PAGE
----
Accretive Leverage describes a scenario where the use of leverage increases current cash flow returns. With recent interest rate drops, investing with accretive leverage may be possible.
Accretive Leverage is the icing on the cake of real estate investing. In the next five to seven minutes I’m going to tell you why.
Let’s start with the basics. Accretive means to increase something by gradual addition. So we’re making small additions so that the great pot grows bigger over time.
Leverage is basically a loan. We’re using borrowed capital as a source when we’re making our investment. You add them together, and you get accretive leverage. This means that as we’re increasing our loan the returns from the investment are also increasing, so we think about it different way. We’re using leverage to achieve higher performance on our investment.
Why is it important? There’s so many different things in real estate investing that we can control and some that we can’t. Investment attributes are something that we, for the most part pretty much can’t control. If you look at a rent amount, purchase price, these things are pretty much dictated by the market. The rehabilitation costs, that’s dictated by the condition of the property. All of these things have low volatility. They don’t really change all that often. Interest rates would be something, and example of a high volatility item. It’s changing all the time. We definitely don’t have control over it. And sometimes it’s changing on a daily basis. We may not really understand why it is that they’re changing either. The one thing that we have full control over is the amount of debt that we use when we buy a property.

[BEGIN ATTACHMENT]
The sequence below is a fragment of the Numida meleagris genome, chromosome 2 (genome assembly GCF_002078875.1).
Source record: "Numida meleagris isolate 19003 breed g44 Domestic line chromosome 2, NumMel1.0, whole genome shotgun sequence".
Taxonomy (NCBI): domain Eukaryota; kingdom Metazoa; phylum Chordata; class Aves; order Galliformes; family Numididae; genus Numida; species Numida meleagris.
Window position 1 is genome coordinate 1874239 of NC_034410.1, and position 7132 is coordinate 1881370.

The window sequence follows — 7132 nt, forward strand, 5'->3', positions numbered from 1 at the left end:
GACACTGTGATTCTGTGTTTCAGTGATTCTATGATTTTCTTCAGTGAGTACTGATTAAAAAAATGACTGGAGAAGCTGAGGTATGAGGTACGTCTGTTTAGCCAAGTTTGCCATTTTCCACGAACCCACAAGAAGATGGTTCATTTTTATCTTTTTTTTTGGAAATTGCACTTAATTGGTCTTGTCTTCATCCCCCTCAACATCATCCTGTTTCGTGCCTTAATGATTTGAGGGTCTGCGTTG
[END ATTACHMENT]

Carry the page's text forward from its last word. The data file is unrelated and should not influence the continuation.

This chart shows the volatility in mortgage rates over the last five years. It’s particularly interesting if you look at the person about 12 to 18 month, the most recent 12 to 18 months, you can see that there was a rise up of over a full percentage point most of the way through 2018. And this actually led to a little bit of a slow down in the fourth quarter in real estate. There was a few other things that contributed as well, but that led to a slow down and I think among other things, the Fed took note and they decided to start dropping rates in January.And this brought rates down by almost a full percentage point back.